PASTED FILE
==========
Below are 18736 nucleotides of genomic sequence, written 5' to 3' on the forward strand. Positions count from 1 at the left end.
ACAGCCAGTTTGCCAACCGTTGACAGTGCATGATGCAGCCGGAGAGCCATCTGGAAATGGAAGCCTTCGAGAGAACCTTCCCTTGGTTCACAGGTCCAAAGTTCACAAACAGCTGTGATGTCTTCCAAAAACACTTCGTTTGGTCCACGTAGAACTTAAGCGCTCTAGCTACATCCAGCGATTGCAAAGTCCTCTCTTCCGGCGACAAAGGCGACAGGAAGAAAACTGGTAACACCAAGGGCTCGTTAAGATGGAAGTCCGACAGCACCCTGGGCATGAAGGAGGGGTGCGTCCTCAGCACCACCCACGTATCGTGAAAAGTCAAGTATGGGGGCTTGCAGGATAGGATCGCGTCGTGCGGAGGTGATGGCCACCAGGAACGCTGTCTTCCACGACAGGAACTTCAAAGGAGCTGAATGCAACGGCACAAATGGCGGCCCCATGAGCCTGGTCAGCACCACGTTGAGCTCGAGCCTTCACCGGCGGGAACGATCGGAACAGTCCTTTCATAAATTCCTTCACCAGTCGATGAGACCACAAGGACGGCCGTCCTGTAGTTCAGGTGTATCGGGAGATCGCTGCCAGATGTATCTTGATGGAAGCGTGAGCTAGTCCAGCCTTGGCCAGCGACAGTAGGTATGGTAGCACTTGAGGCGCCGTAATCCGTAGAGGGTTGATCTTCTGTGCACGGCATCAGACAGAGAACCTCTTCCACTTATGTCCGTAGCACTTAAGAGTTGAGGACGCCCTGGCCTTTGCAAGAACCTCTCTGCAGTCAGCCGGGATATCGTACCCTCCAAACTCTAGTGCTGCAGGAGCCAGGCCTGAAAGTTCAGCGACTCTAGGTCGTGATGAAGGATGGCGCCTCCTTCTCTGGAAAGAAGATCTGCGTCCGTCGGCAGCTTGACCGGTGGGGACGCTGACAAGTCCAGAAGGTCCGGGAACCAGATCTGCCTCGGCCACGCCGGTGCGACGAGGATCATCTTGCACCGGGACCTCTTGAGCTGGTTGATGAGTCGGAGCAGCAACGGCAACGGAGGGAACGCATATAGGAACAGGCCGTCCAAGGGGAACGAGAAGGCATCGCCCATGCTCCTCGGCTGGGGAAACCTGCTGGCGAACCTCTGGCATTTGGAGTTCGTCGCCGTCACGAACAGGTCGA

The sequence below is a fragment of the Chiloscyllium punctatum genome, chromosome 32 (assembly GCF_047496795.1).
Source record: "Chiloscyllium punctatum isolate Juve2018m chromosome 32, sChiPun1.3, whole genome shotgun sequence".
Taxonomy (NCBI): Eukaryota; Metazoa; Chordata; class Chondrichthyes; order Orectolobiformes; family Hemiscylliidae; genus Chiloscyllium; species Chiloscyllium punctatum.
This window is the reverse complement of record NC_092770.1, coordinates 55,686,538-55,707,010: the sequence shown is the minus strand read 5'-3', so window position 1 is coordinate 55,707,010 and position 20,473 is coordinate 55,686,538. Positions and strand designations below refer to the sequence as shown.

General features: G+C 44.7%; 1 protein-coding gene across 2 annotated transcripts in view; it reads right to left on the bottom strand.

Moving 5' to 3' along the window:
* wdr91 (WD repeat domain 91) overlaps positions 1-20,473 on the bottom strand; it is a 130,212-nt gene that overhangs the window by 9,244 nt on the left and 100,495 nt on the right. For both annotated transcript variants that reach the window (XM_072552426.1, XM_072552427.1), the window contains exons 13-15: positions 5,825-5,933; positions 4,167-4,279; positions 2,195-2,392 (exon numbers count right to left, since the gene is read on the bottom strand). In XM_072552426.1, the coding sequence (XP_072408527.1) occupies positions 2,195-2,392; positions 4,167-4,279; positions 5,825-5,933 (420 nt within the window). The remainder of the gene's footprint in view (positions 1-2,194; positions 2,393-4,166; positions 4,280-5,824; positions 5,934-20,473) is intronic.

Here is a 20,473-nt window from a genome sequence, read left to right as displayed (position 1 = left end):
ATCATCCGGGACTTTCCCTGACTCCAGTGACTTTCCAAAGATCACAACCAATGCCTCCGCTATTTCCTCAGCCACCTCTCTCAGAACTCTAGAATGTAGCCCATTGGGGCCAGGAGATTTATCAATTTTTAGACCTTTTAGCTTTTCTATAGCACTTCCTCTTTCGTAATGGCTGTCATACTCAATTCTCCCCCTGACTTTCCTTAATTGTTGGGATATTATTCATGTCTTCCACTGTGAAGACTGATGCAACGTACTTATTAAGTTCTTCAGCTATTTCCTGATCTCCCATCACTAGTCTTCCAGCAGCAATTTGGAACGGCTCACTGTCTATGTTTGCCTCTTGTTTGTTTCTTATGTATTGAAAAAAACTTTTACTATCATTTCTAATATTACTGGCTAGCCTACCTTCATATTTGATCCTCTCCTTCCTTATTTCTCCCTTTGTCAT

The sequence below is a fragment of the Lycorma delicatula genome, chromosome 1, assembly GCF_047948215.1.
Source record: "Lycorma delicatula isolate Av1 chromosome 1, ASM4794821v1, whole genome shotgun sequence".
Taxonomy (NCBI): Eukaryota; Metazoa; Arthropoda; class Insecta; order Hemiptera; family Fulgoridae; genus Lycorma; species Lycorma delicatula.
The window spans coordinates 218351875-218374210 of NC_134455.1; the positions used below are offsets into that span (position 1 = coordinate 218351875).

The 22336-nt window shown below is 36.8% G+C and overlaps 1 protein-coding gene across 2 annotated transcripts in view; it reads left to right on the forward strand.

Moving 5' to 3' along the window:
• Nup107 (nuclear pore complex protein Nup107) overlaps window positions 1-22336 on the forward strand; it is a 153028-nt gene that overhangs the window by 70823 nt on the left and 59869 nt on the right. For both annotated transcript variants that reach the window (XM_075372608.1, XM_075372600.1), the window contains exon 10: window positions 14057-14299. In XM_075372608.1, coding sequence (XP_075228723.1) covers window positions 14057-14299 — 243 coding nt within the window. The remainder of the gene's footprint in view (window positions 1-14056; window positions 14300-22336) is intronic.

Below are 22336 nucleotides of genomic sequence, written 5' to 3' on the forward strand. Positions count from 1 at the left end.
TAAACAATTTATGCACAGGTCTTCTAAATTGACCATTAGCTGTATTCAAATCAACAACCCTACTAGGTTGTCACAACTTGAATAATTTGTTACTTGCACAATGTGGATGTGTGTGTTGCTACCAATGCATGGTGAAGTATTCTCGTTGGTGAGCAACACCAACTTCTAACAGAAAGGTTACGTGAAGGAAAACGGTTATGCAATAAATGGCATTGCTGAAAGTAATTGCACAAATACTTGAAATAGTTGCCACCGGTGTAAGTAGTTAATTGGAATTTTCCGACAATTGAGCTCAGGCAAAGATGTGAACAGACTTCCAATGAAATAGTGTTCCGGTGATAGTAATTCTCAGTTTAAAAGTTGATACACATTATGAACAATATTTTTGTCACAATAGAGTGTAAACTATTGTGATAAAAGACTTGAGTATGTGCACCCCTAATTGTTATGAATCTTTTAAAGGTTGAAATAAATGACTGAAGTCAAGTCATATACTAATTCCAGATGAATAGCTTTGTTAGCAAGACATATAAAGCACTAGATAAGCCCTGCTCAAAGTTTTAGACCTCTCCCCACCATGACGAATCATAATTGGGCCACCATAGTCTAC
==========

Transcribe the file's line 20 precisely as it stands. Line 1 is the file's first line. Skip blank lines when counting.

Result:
TAAACAATTTATGCACAGGTCTTCTAAATTGACCATTAGCTGTATTCAAATCAACAACCCTACTAGGTTGTCACAACTTGAATAATTTGTTACTTGCACAATGTGGATGTGTGTGTTGCTACCAATGCATGGTGAAGTATTCTCGTTGGTGAGCAACACCAACTTCTAACAGAAAGGTTACGTGAAGGAAAACGGTTATGCAATAAATGGCATTGCTGAAAGTAATTGCACAAATACTTGAAATAGTTGCCACCGGTGTAAGTAGTTAATTGGAATTTTCCGACAATTGAGCTCAGGCAAAGATGTGAACAGACTTCCAATGAAATAGTGTTCCGGTGATAGTAATTCTCAGTTTAAAAGTTGATACACATTATGAACAATATTTTTGTCACAATAGAGTGTAAACTATTGTGATAAAAGACTTGAGTATGTGCACCCCTAATTGTTATGAATCTTTTAAAGGTTGAAATAAATGACTGAAGTCAAGTCATATACTAATTCCAGATGAATAGCTTTGTTAGCAAGACATATAAAGCACTAGATAAGCCCTGCTCAAAGTTTTAGACCTCTCCCCACCATGACGAATCATAATTGGGCCACCATAGTCTAC